Friday, September 7, 2012

'Collective nature of work doesn’t cause a cacophonic collage.’

Referring to the folios, which were comprised of the Hamza Nama, Gulammohammed Sheikh in his speech to the 2007 International Congress of Aesthetics had made the following points:
  • The most striking example of the Mughal experiment are the large folios of Hamza Nama in which about a hundred artists worked over a period of fifteen years (1562-1577) to illustrate Persian tales of a rebel who is often identified with the uncle to the Prophet.
  • Despite the Perso-Arabic location of the narrative, which also includes exploits of the hero in distant lands, the stories are totally set in the Indian context, with local flora and fauna, architecture, and dramatis personae derived from a variety of racial types.
  • What is most significant is the fact that the collective nature of the work does not result in a cacophonic collage, but projects an image of multiple visions, each in relation to as well as independent from the others. For instance, the tenor of loud faience patterns matches the animated intensity of figures, keeping the spatial planes alive with resilient tensions.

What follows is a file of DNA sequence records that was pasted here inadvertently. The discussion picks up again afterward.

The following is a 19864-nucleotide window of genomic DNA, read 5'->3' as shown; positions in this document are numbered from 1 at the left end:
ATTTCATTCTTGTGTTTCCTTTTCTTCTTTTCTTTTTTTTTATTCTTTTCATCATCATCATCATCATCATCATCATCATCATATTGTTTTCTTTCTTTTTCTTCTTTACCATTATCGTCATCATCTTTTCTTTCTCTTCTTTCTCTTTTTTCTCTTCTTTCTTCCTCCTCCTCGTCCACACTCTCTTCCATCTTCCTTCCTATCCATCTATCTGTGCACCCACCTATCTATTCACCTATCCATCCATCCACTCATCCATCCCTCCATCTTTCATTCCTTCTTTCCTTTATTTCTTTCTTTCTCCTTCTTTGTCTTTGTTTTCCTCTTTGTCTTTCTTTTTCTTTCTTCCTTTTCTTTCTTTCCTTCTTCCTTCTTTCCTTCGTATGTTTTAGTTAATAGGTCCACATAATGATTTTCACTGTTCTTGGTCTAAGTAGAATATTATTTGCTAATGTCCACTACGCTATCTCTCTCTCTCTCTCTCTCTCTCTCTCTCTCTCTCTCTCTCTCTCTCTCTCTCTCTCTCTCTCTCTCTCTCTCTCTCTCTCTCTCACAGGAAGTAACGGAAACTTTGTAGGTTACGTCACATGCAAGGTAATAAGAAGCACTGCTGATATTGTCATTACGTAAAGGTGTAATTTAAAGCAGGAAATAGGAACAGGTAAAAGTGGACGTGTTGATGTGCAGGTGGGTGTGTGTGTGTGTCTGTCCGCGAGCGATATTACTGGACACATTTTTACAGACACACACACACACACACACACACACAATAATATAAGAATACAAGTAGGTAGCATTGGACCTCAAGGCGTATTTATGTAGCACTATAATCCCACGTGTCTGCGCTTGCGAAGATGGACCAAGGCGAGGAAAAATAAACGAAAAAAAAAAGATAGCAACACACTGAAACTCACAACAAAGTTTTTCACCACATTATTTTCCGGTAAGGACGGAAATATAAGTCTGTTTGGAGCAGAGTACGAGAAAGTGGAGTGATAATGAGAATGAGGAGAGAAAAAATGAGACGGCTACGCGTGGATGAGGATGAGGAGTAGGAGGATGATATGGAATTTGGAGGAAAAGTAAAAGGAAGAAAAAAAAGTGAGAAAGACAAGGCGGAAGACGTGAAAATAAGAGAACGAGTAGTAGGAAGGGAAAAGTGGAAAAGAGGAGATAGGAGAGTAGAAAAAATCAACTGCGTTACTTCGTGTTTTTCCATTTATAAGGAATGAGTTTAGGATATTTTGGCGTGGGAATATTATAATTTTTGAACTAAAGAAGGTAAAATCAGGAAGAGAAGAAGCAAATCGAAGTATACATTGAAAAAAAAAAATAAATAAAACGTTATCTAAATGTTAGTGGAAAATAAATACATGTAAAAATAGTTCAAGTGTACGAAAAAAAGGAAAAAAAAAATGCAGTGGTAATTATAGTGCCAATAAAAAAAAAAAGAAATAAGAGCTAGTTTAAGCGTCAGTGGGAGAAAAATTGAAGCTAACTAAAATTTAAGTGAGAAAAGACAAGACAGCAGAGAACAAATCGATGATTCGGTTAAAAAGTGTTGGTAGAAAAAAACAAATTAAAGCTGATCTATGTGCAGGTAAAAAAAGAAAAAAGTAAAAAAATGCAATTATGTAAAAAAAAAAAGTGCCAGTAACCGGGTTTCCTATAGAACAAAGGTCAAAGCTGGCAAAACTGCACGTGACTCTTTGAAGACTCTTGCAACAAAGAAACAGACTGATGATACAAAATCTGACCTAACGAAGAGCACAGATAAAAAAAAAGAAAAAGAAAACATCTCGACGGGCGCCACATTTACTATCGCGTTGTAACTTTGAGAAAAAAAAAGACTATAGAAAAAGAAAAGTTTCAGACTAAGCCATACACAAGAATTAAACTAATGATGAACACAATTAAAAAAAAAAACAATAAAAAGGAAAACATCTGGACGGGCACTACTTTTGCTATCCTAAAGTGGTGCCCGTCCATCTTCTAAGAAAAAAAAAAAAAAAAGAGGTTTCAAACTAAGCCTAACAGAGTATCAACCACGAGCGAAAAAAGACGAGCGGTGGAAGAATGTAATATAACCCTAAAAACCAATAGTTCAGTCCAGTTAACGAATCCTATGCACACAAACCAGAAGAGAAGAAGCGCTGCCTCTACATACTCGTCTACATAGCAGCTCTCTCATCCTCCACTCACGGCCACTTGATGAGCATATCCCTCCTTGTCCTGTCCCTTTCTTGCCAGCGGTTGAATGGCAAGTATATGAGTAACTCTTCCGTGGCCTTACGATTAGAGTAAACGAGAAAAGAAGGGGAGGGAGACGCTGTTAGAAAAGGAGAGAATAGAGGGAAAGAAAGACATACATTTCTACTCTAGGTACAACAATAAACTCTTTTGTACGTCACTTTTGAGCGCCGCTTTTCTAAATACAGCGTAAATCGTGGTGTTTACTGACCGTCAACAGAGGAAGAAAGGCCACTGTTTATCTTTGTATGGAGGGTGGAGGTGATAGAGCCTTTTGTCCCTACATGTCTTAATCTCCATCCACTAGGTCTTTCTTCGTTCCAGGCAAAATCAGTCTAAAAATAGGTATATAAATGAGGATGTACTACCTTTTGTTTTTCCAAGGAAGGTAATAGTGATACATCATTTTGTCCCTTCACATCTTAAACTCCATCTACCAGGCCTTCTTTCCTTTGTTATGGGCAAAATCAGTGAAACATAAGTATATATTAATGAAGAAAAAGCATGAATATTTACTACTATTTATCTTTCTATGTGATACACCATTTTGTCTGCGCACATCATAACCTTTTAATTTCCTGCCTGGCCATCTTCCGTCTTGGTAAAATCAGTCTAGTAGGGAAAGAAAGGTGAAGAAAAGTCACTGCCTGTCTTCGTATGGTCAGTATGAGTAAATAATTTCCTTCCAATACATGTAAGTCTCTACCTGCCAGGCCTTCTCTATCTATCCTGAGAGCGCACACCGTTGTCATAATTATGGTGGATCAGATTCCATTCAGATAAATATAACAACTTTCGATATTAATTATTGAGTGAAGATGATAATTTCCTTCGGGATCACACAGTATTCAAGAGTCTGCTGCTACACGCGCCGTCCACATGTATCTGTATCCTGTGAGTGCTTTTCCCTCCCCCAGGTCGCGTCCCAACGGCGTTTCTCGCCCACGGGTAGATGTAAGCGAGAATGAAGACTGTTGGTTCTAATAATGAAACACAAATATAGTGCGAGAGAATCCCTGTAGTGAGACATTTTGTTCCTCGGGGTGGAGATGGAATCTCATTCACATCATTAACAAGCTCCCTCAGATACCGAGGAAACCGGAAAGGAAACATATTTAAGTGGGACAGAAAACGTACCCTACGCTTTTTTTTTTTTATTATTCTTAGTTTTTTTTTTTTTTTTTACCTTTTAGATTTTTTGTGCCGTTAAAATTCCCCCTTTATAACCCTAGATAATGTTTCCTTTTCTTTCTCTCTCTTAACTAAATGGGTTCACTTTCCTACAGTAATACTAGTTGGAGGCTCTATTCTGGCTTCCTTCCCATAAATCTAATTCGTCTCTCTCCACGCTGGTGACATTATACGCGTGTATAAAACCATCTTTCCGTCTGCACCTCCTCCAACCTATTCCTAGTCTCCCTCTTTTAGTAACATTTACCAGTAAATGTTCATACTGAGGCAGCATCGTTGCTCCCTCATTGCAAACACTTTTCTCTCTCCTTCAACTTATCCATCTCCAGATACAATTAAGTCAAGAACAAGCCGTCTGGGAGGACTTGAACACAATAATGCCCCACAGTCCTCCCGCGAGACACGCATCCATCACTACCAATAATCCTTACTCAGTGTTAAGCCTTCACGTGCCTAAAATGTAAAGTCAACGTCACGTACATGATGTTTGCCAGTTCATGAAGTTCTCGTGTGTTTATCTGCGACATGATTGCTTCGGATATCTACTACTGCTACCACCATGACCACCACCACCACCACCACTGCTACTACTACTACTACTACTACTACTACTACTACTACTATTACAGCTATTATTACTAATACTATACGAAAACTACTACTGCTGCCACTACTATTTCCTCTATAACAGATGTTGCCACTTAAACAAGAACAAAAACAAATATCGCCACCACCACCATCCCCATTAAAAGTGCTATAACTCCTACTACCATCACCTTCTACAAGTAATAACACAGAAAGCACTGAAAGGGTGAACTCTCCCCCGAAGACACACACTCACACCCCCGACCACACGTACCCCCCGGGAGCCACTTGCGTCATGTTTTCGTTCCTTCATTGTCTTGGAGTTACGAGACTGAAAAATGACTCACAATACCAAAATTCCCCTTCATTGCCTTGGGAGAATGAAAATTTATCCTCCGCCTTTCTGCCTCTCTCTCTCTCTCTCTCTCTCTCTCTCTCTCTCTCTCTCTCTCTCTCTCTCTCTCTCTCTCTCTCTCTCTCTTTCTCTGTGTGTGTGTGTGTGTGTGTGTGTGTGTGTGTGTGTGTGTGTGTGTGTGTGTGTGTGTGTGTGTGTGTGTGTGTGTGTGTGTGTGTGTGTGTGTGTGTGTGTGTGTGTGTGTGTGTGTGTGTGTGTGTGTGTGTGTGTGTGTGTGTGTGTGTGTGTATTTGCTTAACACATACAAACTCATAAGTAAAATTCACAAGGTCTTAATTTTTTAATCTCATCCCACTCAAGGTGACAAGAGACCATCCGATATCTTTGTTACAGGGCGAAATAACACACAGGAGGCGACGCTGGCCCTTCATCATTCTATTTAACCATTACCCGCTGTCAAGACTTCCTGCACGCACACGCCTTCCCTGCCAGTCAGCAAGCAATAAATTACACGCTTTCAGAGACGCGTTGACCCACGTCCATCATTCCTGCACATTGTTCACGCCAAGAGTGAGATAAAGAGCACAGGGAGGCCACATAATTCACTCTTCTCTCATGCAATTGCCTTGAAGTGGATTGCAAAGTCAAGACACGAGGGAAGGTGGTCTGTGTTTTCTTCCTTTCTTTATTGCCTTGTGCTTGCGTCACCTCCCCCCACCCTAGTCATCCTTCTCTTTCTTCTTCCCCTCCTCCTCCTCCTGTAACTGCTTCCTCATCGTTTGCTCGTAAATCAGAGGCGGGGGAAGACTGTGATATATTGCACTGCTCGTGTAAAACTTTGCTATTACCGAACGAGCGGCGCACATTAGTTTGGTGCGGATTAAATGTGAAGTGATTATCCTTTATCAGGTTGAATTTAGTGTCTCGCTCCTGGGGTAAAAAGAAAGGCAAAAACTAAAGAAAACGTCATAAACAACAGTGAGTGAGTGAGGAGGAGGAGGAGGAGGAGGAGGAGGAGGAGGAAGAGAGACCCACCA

• This reveals in some respects a quality of life – of living together of communities, each with a definite view of the world in dialectic interaction with the other. Difference is not a sign of disorder or disunity.’
Incidentally, his works have sought to explore multiplicities as well as simultaneity. He has stated that his interest in these particular forms have triggered the multiple portrayals’ exploration, sans a linear sequentiality, with an intrinsic order, which would bind it all together.

So if you worked with a frame as I did, he adds, the question was how to break it, and bring multiple stories within its borders with several entries and exists, to enable the viewer to enter from one story into the other: either from the point he chose or the points that the paintings would suggest.

(Information courtesy: (The Guild Collection – Series I – 2012; Renuka Sawhney essay)

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